It has been said that learning history also helps us to learn from our mistakes. “Those who don’t study history are doomed to repeat it,” right? This seems like a straightforward enough task, but consider this question: what are we to do if the history we are learning is flawed?
Recently, a Texas mother encountered this dilemma when she came across her ninth grade son’s “World Geography” textbook. When her son, Coby, sent her a photo from the book’s section on “Patterns of Immigration,” 38-year-old Roni Dean-Burren from Pearland, Texas, immediately took to the Internet to call out the textbook’s clear downplay of slavery in the United States.
After initially posting a screenshot of her son’s message to her, Dean-Burren subsequently posted a video to Facebook, calling further attention to the textbook’s portrayal of African slaves as simply “workers” who came to the Americas. The video, understandably, went viral, racking up nearly 2 million views and inciting outrage among social media users across the country.
Perhaps most importantly, however, was that her voice was also heard by the textbook’s publisher, McGraw-Hill Education. In a statement, McGraw-Hill acknowledged this mother’s concern, stating that after a close review of the book’s content, they agreed that the language in the caption “did not adequately convey that Africans were both forced into migration and to labor against their will as slaves.” Moreover, the publishers added that changes would be reflected in the digital version “immediately” and will be included in the next print run.
Dean-Burren’s stand against this seemingly innocuous oversight is a significant one. It shows that words really are important. As innocent or unintentional as it may have been, the words chosen by McGraw-Hill paint a very different picture of slavery in the United States. It’s an inaccurate picture, not to mention one that contributes to what Dean-Burren herself calls outright erasure. “This is revisionist history, retelling the story however the winners would like it told,” she said.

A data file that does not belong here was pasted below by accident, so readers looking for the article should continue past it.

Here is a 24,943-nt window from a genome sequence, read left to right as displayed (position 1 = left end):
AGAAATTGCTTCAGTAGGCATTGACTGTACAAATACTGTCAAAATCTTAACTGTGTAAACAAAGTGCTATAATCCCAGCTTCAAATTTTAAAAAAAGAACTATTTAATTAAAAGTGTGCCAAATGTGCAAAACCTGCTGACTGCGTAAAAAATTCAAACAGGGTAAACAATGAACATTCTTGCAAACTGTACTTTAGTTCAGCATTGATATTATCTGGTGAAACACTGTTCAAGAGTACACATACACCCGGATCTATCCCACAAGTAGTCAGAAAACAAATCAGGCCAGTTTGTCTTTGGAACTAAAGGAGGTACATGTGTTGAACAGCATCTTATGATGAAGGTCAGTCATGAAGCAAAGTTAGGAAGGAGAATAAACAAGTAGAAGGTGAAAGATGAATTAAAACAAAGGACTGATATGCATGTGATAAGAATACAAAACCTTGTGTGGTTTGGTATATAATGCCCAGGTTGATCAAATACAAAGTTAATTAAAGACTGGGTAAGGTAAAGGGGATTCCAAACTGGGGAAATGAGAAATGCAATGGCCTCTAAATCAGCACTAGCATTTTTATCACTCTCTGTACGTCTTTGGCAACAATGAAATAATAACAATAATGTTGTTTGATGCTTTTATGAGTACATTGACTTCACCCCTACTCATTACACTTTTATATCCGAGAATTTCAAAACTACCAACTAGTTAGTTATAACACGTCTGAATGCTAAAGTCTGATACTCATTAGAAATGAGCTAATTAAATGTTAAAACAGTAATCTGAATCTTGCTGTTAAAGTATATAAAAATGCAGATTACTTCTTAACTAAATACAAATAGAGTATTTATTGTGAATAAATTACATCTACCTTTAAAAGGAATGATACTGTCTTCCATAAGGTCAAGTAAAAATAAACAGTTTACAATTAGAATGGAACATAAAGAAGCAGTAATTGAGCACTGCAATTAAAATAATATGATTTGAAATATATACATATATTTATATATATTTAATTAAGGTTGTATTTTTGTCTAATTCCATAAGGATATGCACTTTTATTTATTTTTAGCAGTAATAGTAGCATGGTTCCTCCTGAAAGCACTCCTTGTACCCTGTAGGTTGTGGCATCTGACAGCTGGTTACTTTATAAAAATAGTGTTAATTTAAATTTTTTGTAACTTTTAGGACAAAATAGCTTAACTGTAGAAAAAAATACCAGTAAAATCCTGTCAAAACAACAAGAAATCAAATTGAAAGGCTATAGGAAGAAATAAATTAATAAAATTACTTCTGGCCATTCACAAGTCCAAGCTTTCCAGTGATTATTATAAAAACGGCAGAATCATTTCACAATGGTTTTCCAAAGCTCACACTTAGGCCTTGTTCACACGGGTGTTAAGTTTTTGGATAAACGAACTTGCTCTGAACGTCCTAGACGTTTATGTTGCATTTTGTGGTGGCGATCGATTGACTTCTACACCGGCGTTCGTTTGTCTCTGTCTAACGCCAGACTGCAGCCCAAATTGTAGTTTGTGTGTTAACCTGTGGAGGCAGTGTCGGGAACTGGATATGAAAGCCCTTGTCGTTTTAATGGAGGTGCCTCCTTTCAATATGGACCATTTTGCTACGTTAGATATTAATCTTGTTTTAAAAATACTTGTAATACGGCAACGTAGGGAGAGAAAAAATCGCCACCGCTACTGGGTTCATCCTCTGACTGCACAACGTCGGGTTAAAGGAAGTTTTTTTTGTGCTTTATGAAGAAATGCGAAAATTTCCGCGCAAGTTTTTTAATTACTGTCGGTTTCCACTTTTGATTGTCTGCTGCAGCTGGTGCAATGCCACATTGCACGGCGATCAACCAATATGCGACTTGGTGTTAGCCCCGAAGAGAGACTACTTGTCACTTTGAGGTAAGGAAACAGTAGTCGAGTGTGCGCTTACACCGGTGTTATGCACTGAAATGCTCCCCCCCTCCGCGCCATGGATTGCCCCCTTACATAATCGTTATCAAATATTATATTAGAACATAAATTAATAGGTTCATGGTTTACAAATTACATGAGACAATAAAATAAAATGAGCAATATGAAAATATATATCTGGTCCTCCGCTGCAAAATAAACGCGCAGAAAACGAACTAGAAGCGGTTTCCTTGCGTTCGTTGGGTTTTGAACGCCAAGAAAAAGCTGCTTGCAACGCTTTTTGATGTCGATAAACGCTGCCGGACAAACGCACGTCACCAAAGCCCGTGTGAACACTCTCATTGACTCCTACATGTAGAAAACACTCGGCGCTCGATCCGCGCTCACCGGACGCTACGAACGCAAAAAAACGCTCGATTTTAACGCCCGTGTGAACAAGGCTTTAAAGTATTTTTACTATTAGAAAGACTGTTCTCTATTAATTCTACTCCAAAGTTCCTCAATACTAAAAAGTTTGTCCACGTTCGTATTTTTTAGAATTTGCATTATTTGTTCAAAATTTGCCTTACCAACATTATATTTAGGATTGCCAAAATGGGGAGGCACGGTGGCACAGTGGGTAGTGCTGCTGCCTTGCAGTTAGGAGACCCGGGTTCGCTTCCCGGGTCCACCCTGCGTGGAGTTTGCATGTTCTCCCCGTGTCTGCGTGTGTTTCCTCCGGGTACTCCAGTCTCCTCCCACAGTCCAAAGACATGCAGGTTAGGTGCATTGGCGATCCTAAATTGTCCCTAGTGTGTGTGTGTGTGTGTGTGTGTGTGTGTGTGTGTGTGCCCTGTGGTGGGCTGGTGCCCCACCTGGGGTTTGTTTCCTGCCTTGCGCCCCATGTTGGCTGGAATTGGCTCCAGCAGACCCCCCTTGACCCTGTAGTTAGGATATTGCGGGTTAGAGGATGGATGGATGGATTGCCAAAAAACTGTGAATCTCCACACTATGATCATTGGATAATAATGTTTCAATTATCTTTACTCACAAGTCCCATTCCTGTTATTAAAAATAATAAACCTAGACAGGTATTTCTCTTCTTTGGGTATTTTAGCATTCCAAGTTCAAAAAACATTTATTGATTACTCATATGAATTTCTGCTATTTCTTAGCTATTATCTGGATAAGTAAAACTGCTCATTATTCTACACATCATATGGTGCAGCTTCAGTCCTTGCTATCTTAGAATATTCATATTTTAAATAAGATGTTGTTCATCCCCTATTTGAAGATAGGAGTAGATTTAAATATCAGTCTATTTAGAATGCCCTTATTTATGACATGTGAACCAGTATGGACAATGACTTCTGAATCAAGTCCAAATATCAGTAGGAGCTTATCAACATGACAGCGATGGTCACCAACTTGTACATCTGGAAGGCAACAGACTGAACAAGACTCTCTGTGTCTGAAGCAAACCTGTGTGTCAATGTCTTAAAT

The information printed in our history books — the supposed facts — are not always as accurate as we expect them to be. This is information we require the youth of America to know, and that’s a big audience. Textbooks may be different all throughout the country, but this one textbook still reached a significant number of impressionable students in Texas; approximately 150,000 copies are currently in use. Misinformation, as small as it may be, can be instilled in a young person’s mind once we tell them it’s something they need to know, and are sometimes required to memorize.
Slavery is a part of this nation’s history, and as shameful as it was, we cannot erase it from classroom materials or allow it to be painted in a false light. To refer to slaves as simply “workers” is not only wholly false, but it is also diminishing the severity of slavery. As Dean-Burren has put it, “minimizing slavery in any way is a way of saying those black lives, those black bodies, that black pain didn’t matter enough to give it a full description.”
Some Texas Board of Education members have opined that the entire ordeal is the result of people getting offended “too easily” nowadays, but I would disagree. Those who have taken offense to the mistake have every right to feel angry, especially when it comes to the passing on the history of an entire nation.
We shouldn’t pick and choose from only the nicer parts of history to fill our textbooks. To downplay them or even omit them is to essentially say that they didn’t matter, or worse, that they didn’t exist at all. Our nation has a good history, but it also has a bad history, and we need to accept both. Glossing over certain parts of history doesn’t just do a disservice to the people of the past, it also does a disservice to those who learn about it in the present, as well as those who are still affected by it today. Let’s hope that we can learn from our mistakes next time around.